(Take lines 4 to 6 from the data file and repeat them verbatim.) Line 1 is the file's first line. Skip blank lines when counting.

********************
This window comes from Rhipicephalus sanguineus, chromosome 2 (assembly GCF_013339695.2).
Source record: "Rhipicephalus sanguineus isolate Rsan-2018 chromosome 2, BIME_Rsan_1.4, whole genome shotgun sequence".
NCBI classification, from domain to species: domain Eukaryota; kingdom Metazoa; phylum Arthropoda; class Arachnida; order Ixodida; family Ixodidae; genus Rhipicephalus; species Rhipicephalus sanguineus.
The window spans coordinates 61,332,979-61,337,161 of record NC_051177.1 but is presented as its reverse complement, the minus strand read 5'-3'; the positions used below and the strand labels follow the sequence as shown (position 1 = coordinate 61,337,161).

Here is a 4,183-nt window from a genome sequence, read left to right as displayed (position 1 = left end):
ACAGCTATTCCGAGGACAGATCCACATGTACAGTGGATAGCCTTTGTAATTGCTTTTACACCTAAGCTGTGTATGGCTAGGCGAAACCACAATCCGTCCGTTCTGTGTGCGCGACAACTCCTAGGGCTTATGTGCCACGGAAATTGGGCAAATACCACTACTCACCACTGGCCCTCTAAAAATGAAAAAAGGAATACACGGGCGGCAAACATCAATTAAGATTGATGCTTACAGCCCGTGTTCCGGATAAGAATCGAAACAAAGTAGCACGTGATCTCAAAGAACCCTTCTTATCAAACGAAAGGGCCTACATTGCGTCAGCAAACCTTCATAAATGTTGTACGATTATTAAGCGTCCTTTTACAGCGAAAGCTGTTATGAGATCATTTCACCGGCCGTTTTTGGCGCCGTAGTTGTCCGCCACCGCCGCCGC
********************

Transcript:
The window spans coordinates 61,332,979-61,337,161 of record NC_051177.1 but is presented as its reverse complement, the minus strand read 5'-3'; the positions used below and the strand labels follow the sequence as shown (position 1 = coordinate 61,337,161).

Here is a 4,183-nt window from a genome sequence, read left to right as displayed (position 1 = left end):
ACAGCTATTCCGAGGACAGATCCACATGTACAGTGGATAGCCTTTGTAATTGCTTTTACACCTAAGCTGTGTATGGCTAGGCGAAACCACAATCCGTCCGTTCTGTGTGCGCGACAACTCCTAGGGCTTATGTGCCACGGAAATTGGGCAAATACCACTACTCACCACTGGCCCTCTAAAAATGAAAAAAGGAATACACGGGCGGCAAACATCAATTAAGATTGATGCTTACAGCCCGTGTTCCGGATAAGAATCGAAACAAAGTAGCACGTGATCTCAAAGAACCCTTCTTATCAAACGAAAGGGCCTACATTGCGTCAGCAAACCTTCATAAATGTTGTACGATTATTAAGCGTCCTTTTACAGCGAAAGCTGTTATGAGATCATTTCACCGGCCGTTTTTGGCGCCGTAGTTGTCCGCCACCGCCGCCGC